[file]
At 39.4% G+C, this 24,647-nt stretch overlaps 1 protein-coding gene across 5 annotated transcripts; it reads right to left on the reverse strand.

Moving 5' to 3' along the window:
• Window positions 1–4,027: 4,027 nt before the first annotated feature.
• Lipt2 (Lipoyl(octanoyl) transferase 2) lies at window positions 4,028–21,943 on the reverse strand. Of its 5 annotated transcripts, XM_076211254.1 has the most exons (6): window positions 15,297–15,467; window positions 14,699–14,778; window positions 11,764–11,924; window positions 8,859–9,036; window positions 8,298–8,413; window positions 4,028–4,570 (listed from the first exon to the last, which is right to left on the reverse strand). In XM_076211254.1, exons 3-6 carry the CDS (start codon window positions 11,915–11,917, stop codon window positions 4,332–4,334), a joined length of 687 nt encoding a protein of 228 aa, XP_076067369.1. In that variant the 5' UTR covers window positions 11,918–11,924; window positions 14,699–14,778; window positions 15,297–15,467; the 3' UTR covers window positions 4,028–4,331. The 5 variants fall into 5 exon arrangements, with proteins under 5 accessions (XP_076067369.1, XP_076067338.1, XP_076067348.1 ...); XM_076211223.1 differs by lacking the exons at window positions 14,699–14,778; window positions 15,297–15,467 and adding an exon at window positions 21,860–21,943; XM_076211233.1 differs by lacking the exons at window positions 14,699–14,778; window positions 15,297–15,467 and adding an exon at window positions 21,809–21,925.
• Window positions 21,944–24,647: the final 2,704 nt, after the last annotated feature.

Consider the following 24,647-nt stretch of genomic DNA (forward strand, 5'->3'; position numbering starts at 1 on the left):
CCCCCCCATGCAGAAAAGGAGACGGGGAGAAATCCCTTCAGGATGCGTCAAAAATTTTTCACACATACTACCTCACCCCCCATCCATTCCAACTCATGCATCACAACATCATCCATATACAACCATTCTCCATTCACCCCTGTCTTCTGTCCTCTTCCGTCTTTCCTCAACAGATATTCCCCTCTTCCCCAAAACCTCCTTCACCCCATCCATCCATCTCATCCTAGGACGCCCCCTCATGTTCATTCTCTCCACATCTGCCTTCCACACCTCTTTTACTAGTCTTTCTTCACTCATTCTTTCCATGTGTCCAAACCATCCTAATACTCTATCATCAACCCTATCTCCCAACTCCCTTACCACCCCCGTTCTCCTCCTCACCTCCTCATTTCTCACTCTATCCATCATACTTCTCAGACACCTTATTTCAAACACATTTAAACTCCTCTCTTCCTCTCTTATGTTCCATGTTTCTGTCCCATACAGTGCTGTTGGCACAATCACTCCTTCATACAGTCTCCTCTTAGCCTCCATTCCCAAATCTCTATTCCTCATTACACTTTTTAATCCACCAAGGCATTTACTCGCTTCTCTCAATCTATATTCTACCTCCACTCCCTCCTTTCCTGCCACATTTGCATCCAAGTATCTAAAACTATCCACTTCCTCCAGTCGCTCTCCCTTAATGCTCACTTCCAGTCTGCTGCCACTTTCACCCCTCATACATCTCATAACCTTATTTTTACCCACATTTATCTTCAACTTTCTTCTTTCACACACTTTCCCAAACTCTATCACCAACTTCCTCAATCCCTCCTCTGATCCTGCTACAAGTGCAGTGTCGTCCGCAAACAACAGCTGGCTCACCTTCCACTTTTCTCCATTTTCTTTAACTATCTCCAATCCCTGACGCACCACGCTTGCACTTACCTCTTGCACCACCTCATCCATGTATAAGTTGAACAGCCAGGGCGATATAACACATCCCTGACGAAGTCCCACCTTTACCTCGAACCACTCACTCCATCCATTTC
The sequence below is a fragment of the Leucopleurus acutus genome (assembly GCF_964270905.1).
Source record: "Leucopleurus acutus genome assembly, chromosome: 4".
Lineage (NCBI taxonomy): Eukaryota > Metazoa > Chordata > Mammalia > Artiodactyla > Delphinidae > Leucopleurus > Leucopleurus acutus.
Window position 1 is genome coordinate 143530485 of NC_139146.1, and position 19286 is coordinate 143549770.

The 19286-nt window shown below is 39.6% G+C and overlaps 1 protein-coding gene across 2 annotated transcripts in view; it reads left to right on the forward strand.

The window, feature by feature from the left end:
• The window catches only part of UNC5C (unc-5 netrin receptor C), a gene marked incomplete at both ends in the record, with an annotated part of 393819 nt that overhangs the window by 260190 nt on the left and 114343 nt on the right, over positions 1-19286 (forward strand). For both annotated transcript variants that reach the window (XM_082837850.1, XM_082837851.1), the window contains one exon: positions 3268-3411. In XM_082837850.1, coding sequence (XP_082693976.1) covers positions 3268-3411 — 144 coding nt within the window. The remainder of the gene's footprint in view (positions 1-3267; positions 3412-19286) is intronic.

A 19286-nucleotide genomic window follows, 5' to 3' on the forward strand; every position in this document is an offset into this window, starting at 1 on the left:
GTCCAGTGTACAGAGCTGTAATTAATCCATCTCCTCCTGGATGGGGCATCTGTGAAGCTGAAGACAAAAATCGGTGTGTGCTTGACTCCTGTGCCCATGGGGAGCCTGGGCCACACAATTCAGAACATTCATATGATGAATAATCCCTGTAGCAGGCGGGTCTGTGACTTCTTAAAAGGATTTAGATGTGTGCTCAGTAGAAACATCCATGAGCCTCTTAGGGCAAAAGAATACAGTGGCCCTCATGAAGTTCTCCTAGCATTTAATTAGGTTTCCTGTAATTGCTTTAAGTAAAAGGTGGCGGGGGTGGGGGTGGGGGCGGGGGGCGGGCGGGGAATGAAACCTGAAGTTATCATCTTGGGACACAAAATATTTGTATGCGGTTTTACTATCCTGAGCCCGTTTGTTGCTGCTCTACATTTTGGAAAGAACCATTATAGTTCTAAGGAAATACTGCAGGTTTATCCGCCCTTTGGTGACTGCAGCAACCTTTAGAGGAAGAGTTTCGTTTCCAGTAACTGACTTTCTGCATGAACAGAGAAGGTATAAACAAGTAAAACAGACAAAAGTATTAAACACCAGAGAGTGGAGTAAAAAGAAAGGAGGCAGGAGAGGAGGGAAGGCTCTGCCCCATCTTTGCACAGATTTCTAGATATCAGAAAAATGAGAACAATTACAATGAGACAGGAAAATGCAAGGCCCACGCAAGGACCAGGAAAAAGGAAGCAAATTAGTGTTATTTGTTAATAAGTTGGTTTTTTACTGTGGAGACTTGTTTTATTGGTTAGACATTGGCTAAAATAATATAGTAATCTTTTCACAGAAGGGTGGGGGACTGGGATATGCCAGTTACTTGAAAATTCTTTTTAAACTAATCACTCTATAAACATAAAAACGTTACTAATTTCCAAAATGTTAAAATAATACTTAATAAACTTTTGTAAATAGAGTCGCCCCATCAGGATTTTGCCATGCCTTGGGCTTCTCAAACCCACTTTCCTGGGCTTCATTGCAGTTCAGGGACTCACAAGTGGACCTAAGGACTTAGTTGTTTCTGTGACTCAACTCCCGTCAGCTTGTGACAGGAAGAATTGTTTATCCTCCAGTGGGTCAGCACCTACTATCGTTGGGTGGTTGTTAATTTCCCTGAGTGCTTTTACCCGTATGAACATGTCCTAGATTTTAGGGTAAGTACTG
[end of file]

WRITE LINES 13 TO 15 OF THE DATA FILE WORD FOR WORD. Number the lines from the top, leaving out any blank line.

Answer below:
The window, feature by feature from the left end:
• The window catches only part of UNC5C (unc-5 netrin receptor C), a gene marked incomplete at both ends in the record, with an annotated part of 393819 nt that overhangs the window by 260190 nt on the left and 114343 nt on the right, over positions 1-19286 (forward strand). For both annotated transcript variants that reach the window (XM_082837850.1, XM_082837851.1), the window contains one exon: positions 3268-3411. In XM_082837850.1, coding sequence (XP_082693976.1) covers positions 3268-3411 — 144 coding nt within the window. The remainder of the gene's footprint in view (positions 1-3267; positions 3412-19286) is intronic.

A 19286-nucleotide genomic window follows, 5' to 3' on the forward strand; every position in this document is an offset into this window, starting at 1 on the left: